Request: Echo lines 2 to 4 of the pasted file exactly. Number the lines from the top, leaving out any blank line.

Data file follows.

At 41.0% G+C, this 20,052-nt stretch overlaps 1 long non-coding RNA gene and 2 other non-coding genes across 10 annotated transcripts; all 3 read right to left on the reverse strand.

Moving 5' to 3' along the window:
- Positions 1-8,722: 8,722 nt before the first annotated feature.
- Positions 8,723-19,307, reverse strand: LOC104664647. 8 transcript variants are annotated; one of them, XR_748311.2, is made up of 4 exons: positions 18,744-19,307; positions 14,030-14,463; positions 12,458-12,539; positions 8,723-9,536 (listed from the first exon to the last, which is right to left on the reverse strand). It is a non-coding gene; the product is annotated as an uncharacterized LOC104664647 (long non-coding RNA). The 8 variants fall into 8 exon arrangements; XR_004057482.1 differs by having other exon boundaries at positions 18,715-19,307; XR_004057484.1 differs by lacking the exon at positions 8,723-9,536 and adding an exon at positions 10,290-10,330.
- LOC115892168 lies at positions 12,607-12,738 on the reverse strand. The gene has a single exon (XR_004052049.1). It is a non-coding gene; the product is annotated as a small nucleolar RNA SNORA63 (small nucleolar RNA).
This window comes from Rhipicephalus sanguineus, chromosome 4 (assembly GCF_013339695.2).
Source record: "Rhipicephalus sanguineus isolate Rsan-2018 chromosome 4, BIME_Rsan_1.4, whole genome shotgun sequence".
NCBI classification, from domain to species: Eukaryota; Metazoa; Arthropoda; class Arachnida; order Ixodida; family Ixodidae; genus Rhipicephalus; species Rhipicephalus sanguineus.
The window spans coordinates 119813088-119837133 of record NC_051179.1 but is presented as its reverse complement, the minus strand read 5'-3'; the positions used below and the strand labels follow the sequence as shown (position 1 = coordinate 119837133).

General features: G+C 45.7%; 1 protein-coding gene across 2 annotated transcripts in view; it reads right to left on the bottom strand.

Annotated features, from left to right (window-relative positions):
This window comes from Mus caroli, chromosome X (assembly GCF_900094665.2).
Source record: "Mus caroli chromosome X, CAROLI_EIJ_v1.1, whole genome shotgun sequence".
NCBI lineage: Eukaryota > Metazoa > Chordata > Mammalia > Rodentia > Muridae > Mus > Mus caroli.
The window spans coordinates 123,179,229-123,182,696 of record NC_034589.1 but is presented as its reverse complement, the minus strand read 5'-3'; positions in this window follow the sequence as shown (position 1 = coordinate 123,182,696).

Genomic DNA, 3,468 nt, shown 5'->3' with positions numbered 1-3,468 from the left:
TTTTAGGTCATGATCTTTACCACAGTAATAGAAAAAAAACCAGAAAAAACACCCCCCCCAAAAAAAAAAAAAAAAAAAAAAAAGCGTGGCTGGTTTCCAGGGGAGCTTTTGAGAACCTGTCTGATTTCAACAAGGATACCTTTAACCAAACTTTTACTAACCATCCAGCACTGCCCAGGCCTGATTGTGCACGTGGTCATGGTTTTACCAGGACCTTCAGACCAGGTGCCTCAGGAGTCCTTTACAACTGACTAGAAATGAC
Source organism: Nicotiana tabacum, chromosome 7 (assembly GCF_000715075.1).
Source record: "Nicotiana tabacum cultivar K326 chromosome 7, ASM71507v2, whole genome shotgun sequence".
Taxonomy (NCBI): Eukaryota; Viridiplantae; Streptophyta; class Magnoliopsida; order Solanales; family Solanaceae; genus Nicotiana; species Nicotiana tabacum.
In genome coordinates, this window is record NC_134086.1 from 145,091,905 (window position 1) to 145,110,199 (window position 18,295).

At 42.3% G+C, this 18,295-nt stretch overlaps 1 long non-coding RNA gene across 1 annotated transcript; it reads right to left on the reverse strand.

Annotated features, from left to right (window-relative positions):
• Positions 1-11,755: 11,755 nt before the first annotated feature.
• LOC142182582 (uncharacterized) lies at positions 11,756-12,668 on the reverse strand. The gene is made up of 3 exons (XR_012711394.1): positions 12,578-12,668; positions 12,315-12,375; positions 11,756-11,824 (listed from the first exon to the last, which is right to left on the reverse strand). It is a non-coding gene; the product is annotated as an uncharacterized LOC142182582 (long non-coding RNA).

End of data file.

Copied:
Moving 5' to 3' along the window:
- Positions 1-8,722: 8,722 nt before the first annotated feature.
- Positions 8,723-19,307, reverse strand: LOC104664647. 8 transcript variants are annotated; one of them, XR_748311.2, is made up of 4 exons: positions 18,744-19,307; positions 14,030-14,463; positions 12,458-12,539; positions 8,723-9,536 (listed from the first exon to the last, which is right to left on the reverse strand). It is a non-coding gene; the product is annotated as an uncharacterized LOC104664647 (long non-coding RNA). The 8 variants fall into 8 exon arrangements; XR_004057482.1 differs by having other exon boundaries at positions 18,715-19,307; XR_004057484.1 differs by lacking the exon at positions 8,723-9,536 and adding an exon at positions 10,290-10,330.